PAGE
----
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How Richard Wojcik’s Tax Relief Could Be Enough Consolation

Richard Wojcik’s woes with buying a funeral parlor in Manitoba should net him some tax relief from the Canadian government. After all, his efforts appeared earnest when he tried to buy a pre-owned business that turns out to have a can of worms or is it a Pandora’s box of one controversy after another?

Richard Wojcik’s remarks that he didn’t want to drag the small town of Beausejour into more scandals demonstrate his desire to avoid glaring media attention to the risks of owning a funeral home. Obviously, Richard Wojcik’s instincts as a businessman didn’t work for him well when he initially sized up the potential as well as the prospects of adding the business to his portfolio. The federal government should be sensitive to issues such as Richard Wojcik’s because sooner or later, every entrepreneur, no matter how seasoned are bound to end up in a quagmire of legal mumbo-jumbo.

Bailing out entrepreneurs who are the engines of economic growth should, in fact, be a first priority for the Canadian revenue agency. As it sits right now, Richard Wojcik’s troubles can be alleviated by a provision in the tax code that considers business losses as credits towards lowering an entrepreneur’s tax obligations. Specifically, Richard Wojcik’s difficulties since acquiring Russell Funeral Homes in 2009 can draw comfort from the so-called ABL provision in the local Canadian tax code.

Accordingly, Richard Wojcik’s income declaration may be lessened by as much as half of his business losses for the given year. This redounds significantly into paying 50% less tax than he would have to shell out without the loss. What more, Richard Wojcik’s income tax situation gives him the flexibility to defer the tax credit three years backward or ten years forward.

After a decade, whatever is left over from Richard Wojcik’s losses gets reclassified as a valid capital loss. So the moral of the story is that business losses don’t always end up a tragedy. In fact, it could be a fairytale ending if Richard Wojcik’s tax clerk knows how to exploit the tax provision to the hilt.

Legal Protection Barriers That Prevent Empowerment Of Women

Several efforts to empower women have met a counter attack from constitutions that create a legal barrier to the initiative. Women continue to remain unequal with men and boys. Despite a past Beijing conference that had an objective to give rise to gender equality, women still remain less vocal in several countries.

Lack of protection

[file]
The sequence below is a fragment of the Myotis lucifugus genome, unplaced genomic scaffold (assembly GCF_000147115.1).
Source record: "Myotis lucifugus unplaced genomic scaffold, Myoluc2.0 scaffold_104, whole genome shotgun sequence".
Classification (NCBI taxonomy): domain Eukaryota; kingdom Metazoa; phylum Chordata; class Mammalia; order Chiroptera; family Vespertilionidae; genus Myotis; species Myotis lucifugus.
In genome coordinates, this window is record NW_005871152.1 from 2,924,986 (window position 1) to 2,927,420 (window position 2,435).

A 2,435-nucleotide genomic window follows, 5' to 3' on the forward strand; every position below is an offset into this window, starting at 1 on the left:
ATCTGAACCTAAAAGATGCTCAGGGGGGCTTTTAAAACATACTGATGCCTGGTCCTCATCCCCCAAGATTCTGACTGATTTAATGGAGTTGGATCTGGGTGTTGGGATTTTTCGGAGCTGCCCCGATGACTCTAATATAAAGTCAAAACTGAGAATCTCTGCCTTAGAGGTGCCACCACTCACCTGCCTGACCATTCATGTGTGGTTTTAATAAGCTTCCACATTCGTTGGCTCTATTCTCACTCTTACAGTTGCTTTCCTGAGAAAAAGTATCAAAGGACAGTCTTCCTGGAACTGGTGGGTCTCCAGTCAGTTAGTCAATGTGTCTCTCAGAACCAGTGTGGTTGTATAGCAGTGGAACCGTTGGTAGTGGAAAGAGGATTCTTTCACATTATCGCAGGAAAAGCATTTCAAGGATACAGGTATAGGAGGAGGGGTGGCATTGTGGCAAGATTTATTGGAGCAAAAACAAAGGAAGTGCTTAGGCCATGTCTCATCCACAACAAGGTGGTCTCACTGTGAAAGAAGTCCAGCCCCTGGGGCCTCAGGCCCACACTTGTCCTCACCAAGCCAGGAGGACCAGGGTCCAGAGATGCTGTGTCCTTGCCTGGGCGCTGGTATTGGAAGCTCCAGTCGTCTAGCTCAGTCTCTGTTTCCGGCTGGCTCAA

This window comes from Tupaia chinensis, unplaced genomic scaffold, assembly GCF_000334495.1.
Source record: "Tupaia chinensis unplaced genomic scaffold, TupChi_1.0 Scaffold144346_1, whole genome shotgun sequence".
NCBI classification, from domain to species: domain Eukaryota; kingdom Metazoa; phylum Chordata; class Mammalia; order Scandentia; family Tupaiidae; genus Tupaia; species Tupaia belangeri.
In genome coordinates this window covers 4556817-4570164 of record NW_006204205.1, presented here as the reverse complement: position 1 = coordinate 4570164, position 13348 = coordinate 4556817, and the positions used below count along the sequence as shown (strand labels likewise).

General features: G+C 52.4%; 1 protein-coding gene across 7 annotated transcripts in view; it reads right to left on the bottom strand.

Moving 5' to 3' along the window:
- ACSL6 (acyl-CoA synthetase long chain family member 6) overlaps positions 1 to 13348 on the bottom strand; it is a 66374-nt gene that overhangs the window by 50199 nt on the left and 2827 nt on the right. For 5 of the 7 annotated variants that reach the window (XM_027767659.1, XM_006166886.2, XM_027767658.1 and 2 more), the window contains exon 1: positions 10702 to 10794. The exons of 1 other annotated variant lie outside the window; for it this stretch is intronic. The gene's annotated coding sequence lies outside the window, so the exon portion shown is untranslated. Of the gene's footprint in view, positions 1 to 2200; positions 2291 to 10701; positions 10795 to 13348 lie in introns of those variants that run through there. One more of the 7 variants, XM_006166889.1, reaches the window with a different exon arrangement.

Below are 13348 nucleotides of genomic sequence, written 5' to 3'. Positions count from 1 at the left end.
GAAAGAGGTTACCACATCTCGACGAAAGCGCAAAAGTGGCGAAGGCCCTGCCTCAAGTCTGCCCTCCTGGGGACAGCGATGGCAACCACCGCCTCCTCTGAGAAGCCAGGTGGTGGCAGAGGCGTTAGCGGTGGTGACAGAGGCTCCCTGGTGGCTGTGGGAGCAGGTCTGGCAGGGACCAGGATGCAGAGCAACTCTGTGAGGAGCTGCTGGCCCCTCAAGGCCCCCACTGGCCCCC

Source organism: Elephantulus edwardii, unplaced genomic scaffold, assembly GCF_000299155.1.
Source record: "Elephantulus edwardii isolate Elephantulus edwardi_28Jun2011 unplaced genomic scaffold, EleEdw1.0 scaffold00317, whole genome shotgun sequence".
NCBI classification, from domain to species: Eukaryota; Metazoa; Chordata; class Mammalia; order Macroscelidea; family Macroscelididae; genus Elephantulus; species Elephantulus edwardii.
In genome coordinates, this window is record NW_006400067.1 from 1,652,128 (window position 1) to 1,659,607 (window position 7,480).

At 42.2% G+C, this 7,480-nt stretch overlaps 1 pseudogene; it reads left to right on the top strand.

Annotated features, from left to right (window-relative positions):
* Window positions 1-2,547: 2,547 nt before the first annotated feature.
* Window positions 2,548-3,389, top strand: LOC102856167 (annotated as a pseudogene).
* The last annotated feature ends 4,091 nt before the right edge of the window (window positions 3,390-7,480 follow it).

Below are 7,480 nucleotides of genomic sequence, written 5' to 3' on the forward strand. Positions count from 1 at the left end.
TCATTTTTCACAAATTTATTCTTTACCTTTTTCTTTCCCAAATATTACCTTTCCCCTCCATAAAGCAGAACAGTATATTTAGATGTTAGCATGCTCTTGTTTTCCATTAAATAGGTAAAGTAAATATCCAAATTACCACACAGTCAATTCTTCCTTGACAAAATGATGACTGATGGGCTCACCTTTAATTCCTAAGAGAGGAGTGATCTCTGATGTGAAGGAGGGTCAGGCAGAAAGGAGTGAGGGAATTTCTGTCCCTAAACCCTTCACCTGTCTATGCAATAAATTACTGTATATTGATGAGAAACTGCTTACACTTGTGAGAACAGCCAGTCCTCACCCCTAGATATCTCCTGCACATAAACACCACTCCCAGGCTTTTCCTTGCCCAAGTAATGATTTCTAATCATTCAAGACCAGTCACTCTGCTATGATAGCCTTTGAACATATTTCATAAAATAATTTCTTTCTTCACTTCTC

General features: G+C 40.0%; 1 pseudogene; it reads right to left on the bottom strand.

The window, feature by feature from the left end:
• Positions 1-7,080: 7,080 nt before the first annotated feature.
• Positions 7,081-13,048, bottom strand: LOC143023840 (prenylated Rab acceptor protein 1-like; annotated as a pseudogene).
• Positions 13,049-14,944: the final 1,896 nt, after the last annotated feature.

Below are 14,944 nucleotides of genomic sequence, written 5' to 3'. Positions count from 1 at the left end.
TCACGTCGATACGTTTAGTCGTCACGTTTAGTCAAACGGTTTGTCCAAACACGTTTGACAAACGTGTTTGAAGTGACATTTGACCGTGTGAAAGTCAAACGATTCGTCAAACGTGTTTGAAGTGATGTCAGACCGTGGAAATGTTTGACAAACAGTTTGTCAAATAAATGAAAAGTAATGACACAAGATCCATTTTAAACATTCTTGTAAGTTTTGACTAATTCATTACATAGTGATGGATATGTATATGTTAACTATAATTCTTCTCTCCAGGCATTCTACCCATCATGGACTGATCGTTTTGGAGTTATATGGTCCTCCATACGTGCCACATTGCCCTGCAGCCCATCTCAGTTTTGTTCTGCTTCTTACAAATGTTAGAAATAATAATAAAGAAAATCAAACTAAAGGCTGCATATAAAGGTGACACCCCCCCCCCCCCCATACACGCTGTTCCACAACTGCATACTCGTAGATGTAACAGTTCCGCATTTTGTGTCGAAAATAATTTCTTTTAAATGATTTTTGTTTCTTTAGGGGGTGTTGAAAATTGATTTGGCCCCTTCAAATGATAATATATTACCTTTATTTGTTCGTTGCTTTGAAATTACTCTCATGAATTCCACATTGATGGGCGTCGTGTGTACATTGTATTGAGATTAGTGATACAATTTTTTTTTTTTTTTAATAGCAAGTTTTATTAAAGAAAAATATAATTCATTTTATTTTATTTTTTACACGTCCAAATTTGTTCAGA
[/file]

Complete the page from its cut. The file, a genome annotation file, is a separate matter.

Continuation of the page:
Despite the constitutional regard to equal treatment of women, the law lacks protection clauses that enforce the right. Women continue to face discrimination in work places due to lack of a guaranteeing constitutional protection. This barrier makes women to participate partially in the economy of the affected countries.

Lack of Explicit Gender Equality

Some countries such as Australia lack an explicit gender equality enforcement clause in their constitution. America offers a general guarantee, but it does not address specifically to women. Notable among the oversight in the constitutions is the elevation of religious or customary regulations above constitution. Such an oversight makes women vulnerable to barriers that limit their empowerment.

Lack of implementation

A gap exists between the constitutional rights and their implementation. It means that a constitution can have protection regulations that empower women, but its enforcers can lax on implementing the regulations. This situation leaves women voiceless in a society that arms them with a voice.

Lack of protection in politics

Some countries have a legislation that places a quota on women representation. However, the actual number of sitting female politicians is still less that the one that the constitution of those countries stipulates. It shows that there is laxity in observing totality in the implementation of legislation.

Lack of Protection against Discrimination at Work

The number of constitutions that enforce equal pay against equal work outwits the ones that enforce non-discrimination of women in workplaces. It means that there is suppression of women rights in work places, and it emanates from the realm of the regulations. The regulations give matters that affect men and boys in work places an upper hand than the ones that affect women.

Selective Application of the regulations

In the US, women do not have a constitutional right on paid maternity leave even though some companies grant women that right. The same applies to paid paternity leave for fathers. Whilst it is an enforceable right in other countries, there is an oversight in the US regulations. The oversight translates into a sparing application of regulations in the global realm.

Lack of Reliable Data

Globally, there is lack of reliable data on barriers that limits the empowerment of women from the perspective of the constitution. This limitation makes it difficult for the world to see how women are vulnerable in the eyes of the regulations. Additionally, lack of the data makes it impossible to measure the effectiveness of the regulations in empowering women.


There is a need to enforce legal protection regulations that empower women. Constitutions need to have adjustments that inscribe the protections. Importantly, constitutions should create enforcement agencies that enforce law that empowers women.